Answer 8 A) Kanshi Ram.
Question 9. What is the guiding philosophy of the Bharatiya Janata Party?
A. Bahujan Samaj B. Revolutionary democracy
C. Integral humanism D. Modernity
Answer 9 D) Modernity.
Question 10. Consider the following statements on parties.
A. Political parties do not enjoy much trust among the people.
B. Parties are often rocked by scandals involving top party leaders.
C. Parties are not necessary to run governments.
Which of the statements given above are correct?
(a) A, B and C (b) A and B
(c) B and C (d) A and B
Answer 10 (b) A and B.
Question 11. Read the following passage and answer the questions given below: Muhammad Yunus is a famous economist of Bangladesh. He received several international honours for his efforts to promote economic and social development for the benefit of the poor. He and the Grameen Bank he started, jointly received the Noble Peace Prize for 2006. In February 2007, he decided to launch a political party and contest in the parliamentary elections. His objective was to foster proper leadership, good governance and build a new Bangladesh. He felt that only a political party different from the traditional ones would bring about new political culture. His party would be democratic from the grassroots level. The launching of the new party, called Nagarik Shakti (Citizens’ Power), has caused a stir among the Bangladeshis. While many welcomed his decisions, some did not like it. “Now I think Bangladesh will have a chance to choose between good and bad and eventually have a good government,” said Shahedul Islam, a government official. “That government, we hope, would not only keep itself away from corruption but also make fighting corruption and black money a top priority.” But leaders of traditional political parties who dominated the country’s politics for decades were apprehensive. “There was no debate (over him) winning the Nobel, but politics is different—very challenging and often controversial,” said a senior leader of the Bangladesh Nationalist Party. Some others were highly critical. They asked why he was rushing into politics. “Is he being planted in politics by mentors from outside the country,” asked one political observer. Do you think Yunus made a right decision to float a new political party? Do you agree with the statements and fears expressed by various people? How do you want this new party organised to make it different from other parties? If you were the one to begin this political party how would you defend it?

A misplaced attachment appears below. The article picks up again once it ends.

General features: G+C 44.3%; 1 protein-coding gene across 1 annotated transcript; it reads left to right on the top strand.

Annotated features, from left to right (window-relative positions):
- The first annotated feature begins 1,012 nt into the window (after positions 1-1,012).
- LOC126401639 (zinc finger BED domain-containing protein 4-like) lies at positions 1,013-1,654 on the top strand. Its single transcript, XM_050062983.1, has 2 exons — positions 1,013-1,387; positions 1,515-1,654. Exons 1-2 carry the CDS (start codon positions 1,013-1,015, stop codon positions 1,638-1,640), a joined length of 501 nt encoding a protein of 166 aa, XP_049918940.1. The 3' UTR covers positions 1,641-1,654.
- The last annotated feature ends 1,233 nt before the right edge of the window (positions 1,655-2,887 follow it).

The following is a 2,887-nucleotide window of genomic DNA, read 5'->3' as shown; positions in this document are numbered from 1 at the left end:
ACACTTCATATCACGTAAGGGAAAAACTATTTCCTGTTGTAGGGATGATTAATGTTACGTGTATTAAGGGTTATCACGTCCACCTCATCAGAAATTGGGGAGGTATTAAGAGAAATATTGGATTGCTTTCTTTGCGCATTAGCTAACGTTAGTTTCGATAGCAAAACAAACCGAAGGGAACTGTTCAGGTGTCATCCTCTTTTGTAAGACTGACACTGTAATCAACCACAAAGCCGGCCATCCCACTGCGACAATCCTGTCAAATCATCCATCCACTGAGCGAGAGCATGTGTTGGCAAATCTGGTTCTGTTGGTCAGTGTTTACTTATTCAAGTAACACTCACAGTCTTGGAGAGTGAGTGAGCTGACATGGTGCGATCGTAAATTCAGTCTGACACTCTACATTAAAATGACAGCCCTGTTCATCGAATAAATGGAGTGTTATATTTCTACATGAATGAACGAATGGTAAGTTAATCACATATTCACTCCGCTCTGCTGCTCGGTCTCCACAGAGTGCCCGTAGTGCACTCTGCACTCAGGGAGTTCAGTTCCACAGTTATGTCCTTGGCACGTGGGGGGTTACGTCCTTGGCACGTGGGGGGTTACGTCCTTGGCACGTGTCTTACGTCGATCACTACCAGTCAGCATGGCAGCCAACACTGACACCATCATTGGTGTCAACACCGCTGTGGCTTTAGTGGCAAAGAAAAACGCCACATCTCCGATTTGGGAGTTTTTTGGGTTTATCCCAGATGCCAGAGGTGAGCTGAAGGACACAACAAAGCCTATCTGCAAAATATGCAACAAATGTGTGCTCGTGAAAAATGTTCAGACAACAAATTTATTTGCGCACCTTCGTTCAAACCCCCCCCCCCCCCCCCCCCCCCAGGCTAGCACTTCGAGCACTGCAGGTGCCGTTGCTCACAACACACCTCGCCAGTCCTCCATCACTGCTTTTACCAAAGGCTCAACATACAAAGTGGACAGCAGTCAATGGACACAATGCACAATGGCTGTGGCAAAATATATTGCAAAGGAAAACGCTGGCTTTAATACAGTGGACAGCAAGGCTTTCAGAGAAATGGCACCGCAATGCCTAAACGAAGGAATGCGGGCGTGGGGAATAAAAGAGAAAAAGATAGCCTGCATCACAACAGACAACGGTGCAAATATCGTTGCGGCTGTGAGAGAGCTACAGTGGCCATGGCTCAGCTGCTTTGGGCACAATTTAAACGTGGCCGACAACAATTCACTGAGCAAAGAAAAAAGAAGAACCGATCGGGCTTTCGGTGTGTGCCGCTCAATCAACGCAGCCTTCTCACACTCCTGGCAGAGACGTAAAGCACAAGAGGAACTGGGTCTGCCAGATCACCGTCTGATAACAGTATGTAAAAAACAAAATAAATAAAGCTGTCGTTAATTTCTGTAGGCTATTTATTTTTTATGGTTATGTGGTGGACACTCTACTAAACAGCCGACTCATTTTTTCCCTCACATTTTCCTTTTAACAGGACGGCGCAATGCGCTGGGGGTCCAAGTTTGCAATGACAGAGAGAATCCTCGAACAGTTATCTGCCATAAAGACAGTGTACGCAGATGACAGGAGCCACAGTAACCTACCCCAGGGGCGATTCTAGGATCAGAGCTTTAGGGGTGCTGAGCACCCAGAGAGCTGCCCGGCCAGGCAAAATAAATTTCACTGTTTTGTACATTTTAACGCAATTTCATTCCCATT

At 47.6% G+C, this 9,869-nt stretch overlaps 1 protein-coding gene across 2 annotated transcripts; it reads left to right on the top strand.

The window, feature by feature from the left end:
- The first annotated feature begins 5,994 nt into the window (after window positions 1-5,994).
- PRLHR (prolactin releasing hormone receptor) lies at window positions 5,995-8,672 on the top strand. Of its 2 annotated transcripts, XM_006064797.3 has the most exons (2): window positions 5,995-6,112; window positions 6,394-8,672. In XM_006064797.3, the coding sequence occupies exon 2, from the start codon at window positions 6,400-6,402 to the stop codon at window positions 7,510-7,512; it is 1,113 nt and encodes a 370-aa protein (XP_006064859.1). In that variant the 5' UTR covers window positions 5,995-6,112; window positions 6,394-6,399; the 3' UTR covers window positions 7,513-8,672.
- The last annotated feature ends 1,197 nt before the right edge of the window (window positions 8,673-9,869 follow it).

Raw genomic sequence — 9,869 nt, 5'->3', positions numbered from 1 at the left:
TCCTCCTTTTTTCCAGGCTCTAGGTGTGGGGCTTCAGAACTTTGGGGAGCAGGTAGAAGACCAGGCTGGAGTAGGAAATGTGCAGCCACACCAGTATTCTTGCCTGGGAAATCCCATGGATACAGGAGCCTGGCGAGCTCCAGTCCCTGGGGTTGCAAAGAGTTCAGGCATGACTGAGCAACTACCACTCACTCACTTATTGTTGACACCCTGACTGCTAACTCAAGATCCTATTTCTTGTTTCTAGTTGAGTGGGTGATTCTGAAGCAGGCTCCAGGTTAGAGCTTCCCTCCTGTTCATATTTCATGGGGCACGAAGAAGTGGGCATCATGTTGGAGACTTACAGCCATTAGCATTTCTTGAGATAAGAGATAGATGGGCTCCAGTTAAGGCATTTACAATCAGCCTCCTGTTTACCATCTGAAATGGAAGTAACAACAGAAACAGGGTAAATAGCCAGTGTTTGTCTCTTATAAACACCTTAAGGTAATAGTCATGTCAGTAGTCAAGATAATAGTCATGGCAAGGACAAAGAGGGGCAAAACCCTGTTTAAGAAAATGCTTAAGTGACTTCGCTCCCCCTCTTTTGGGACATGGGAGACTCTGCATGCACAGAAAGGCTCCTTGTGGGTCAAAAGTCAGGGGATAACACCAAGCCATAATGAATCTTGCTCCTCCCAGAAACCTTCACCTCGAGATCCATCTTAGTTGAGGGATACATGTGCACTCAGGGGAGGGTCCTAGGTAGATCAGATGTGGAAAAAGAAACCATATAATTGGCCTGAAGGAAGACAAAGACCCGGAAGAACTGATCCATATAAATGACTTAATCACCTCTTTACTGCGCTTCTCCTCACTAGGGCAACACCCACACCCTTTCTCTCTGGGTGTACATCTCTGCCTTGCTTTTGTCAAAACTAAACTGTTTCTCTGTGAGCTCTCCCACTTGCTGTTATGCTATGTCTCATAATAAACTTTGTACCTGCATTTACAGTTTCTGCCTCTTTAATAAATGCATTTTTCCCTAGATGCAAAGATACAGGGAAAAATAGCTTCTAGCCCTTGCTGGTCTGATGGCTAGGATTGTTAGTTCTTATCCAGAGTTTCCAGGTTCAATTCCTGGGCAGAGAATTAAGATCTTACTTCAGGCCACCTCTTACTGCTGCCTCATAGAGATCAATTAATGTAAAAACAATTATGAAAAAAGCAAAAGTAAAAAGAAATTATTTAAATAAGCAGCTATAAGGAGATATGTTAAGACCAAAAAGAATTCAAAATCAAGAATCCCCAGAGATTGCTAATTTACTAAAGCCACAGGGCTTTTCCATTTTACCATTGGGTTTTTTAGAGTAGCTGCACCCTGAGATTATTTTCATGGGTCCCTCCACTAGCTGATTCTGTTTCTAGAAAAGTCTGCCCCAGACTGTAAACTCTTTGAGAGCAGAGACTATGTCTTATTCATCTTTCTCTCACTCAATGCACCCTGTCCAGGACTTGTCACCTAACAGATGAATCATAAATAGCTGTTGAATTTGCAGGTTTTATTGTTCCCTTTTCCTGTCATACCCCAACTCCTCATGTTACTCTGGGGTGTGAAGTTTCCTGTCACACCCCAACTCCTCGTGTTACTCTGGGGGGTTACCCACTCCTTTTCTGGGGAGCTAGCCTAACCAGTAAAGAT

Answer 11. Yunus made a right decision to launch a political party and contest in the parliamentary elections. It’s a human tendency when a competitor comes in front of anybody, people look for excuses to quit the person out of the field. When there are more than one parties in the country people have a choice to make between good and bad. The new party should promote proper leadership, good governance and should be capable of bringing about new healthy political culture. Last but not least it should be democratic from the grassroots level.